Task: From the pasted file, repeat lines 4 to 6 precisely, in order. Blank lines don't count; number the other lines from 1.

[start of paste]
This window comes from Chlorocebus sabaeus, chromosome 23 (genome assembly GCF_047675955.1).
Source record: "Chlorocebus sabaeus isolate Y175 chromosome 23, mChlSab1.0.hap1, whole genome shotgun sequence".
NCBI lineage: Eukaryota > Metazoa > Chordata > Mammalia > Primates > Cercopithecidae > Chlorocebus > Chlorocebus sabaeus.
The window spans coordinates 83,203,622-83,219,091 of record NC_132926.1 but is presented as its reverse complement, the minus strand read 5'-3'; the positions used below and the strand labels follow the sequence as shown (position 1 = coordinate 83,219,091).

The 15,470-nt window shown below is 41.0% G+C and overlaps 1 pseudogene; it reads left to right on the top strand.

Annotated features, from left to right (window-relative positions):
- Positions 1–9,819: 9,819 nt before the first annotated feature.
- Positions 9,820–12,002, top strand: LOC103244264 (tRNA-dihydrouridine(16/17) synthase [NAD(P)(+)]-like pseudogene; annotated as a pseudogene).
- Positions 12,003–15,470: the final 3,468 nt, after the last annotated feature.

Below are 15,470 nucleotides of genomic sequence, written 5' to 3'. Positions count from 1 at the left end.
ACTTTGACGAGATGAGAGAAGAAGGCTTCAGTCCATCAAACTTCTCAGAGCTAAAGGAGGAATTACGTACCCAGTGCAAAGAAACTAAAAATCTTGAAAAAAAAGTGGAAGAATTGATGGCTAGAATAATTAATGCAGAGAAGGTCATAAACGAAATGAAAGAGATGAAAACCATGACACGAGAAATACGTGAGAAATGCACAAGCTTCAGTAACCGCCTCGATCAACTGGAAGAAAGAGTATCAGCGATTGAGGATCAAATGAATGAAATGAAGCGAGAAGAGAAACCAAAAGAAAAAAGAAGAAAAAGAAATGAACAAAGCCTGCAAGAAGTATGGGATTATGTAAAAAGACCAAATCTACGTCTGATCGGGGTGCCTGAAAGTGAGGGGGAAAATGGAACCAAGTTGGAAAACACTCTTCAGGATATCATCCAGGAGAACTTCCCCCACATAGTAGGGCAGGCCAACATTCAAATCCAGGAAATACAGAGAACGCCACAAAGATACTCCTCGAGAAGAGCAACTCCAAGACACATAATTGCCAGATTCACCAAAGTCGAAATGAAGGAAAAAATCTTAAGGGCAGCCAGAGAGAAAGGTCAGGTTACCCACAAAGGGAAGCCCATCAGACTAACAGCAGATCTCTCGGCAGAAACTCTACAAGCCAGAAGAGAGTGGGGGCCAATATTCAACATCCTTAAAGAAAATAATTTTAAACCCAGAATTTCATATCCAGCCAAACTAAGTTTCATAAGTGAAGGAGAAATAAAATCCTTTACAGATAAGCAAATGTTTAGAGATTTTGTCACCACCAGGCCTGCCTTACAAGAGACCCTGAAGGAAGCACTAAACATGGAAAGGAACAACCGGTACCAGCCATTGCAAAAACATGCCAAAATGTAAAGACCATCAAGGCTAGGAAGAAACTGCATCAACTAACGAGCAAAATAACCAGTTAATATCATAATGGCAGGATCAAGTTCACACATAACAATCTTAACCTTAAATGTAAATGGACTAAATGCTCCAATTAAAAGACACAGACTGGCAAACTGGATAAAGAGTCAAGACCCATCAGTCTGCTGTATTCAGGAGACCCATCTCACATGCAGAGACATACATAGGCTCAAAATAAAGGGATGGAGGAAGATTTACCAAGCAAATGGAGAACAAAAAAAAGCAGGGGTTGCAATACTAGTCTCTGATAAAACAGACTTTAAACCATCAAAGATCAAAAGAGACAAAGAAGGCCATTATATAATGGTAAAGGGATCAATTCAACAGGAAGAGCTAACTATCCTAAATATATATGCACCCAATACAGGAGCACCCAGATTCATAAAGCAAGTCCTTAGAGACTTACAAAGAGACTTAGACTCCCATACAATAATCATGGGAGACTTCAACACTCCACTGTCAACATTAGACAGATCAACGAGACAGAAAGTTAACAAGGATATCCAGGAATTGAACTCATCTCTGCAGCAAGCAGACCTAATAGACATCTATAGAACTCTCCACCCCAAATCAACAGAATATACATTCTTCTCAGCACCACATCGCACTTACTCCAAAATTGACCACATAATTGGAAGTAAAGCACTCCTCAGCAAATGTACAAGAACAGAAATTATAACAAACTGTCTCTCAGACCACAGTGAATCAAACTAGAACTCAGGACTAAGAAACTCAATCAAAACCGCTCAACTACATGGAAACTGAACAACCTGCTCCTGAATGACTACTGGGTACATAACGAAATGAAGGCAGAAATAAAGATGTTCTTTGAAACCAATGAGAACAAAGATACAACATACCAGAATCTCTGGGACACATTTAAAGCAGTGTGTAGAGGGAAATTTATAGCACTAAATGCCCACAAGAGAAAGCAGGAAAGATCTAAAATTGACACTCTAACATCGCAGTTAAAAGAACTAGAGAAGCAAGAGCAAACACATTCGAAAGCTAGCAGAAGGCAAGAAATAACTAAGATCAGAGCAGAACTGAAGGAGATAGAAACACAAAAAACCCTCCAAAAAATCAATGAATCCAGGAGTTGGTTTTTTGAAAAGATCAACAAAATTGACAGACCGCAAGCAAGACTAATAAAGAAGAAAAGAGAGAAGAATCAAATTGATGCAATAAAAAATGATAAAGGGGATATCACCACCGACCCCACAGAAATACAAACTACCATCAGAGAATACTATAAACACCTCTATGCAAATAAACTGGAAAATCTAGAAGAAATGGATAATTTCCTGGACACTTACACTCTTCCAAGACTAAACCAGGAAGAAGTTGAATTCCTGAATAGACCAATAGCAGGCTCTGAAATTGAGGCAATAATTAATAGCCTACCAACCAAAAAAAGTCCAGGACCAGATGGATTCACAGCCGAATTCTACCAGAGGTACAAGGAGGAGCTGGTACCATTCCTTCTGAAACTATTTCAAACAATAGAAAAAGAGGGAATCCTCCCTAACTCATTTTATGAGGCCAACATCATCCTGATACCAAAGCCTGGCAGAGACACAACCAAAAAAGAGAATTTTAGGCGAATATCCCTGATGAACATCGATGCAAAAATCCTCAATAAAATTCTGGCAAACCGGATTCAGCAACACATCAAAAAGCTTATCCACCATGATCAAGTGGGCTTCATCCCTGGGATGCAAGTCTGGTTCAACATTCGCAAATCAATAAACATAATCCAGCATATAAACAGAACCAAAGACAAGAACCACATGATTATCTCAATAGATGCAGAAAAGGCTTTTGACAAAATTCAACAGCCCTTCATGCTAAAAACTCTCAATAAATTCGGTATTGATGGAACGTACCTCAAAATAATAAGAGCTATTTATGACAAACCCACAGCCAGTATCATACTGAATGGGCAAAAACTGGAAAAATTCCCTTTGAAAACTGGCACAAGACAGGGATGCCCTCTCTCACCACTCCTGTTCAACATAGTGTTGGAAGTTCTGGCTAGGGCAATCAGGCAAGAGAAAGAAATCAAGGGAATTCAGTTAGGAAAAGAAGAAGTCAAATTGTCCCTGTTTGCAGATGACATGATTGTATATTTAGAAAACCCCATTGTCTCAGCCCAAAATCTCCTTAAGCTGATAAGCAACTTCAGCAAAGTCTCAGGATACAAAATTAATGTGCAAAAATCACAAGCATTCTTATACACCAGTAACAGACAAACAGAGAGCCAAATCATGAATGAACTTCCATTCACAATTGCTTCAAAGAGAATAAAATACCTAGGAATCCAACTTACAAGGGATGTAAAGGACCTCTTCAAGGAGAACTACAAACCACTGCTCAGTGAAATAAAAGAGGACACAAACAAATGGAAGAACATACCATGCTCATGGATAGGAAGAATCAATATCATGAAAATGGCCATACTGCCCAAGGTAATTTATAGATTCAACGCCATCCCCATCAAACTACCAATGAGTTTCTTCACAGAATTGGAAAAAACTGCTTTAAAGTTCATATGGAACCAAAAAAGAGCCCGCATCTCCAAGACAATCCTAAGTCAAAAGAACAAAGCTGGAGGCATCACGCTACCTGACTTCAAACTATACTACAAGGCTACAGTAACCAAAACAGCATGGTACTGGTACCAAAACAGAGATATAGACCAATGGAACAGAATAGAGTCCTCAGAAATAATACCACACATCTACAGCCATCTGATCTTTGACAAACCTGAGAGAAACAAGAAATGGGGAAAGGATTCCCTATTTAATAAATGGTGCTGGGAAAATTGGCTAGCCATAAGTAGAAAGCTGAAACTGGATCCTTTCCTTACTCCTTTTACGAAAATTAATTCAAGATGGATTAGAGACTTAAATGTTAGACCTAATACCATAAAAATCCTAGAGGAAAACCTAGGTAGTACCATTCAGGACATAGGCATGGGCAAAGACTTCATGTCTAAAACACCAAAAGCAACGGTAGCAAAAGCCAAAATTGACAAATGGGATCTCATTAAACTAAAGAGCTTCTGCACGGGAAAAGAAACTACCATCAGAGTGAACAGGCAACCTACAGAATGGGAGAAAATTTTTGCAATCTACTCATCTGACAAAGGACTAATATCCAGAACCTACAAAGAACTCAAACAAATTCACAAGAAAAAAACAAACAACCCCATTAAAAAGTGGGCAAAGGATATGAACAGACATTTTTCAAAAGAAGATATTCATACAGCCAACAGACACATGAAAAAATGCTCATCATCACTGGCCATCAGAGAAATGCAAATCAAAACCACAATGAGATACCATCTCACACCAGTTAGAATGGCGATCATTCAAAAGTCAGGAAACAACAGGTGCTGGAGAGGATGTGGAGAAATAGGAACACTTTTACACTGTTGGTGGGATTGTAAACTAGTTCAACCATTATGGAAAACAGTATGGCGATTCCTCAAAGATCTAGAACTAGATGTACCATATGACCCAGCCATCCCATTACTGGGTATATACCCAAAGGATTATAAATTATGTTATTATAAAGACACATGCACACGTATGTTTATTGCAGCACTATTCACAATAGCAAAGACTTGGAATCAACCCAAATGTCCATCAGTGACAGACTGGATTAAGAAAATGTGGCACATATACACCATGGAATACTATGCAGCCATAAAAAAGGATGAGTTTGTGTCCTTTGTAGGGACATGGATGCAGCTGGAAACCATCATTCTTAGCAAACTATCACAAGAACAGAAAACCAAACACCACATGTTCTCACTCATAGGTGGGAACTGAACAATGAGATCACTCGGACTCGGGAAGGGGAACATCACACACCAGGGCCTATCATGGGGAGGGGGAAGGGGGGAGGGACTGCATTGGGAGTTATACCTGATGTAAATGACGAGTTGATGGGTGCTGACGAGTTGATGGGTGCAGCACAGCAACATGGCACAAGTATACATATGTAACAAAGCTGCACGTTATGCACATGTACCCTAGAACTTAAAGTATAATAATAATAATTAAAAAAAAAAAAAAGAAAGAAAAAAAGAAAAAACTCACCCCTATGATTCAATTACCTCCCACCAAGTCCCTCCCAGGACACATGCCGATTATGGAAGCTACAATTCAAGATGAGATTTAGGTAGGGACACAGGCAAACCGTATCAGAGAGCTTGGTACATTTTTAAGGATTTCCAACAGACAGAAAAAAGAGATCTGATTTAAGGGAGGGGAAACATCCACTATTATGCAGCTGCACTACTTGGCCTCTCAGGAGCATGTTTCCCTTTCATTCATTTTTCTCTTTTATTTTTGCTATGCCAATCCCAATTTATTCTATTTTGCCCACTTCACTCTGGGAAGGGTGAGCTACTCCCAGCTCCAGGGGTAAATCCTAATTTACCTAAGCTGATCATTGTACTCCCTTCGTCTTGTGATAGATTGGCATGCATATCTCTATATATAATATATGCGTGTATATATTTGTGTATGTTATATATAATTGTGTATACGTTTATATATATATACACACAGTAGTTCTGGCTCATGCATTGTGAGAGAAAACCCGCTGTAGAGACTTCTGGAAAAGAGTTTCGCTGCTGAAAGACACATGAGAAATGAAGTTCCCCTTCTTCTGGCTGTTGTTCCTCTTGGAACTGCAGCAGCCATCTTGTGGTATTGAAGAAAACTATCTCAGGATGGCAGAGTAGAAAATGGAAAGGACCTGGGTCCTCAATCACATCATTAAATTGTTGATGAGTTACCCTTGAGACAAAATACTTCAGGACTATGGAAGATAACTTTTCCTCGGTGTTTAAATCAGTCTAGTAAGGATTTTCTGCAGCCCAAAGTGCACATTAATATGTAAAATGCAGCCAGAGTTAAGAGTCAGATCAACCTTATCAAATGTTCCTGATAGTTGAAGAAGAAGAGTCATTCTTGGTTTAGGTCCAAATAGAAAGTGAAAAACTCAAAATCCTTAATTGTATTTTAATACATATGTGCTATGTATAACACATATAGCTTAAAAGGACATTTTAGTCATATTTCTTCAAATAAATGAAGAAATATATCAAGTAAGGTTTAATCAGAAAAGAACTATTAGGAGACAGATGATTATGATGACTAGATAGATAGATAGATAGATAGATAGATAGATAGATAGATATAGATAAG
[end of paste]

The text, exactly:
The window spans coordinates 83,203,622-83,219,091 of record NC_132926.1 but is presented as its reverse complement, the minus strand read 5'-3'; the positions used below and the strand labels follow the sequence as shown (position 1 = coordinate 83,219,091).

The 15,470-nt window shown below is 41.0% G+C and overlaps 1 pseudogene; it reads left to right on the top strand.

Annotated features, from left to right (window-relative positions):